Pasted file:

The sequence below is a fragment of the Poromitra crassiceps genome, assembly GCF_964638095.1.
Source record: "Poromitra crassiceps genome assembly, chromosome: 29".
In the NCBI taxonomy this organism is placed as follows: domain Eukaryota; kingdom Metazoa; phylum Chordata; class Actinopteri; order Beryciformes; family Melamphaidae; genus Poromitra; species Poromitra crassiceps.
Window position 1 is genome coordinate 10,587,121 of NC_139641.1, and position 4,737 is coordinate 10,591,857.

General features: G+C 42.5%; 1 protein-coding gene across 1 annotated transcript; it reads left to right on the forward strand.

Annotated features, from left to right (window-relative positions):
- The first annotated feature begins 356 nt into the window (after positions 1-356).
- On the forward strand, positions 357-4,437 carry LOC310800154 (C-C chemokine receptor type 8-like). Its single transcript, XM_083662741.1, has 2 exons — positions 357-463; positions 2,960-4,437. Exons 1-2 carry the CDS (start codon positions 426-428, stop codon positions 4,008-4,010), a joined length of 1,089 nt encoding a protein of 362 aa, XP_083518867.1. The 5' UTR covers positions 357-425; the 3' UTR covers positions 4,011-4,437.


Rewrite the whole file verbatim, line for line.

The sequence below is a fragment of the Poromitra crassiceps genome, assembly GCF_964638095.1.
Source record: "Poromitra crassiceps genome assembly, chromosome: 29".
In the NCBI taxonomy this organism is placed as follows: domain Eukaryota; kingdom Metazoa; phylum Chordata; class Actinopteri; order Beryciformes; family Melamphaidae; genus Poromitra; species Poromitra crassiceps.
Window position 1 is genome coordinate 10,587,121 of NC_139641.1, and position 4,737 is coordinate 10,591,857.

General features: G+C 42.5%; 1 protein-coding gene across 1 annotated transcript; it reads left to right on the forward strand.

Annotated features, from left to right (window-relative positions):
- The first annotated feature begins 356 nt into the window (after positions 1-356).
- On the forward strand, positions 357-4,437 carry LOC310800154 (C-C chemokine receptor type 8-like). Its single transcript, XM_083662741.1, has 2 exons — positions 357-463; positions 2,960-4,437. Exons 1-2 carry the CDS (start codon positions 426-428, stop codon positions 4,008-4,010), a joined length of 1,089 nt encoding a protein of 362 aa, XP_083518867.1. The 5' UTR covers positions 357-425; the 3' UTR covers positions 4,011-4,437.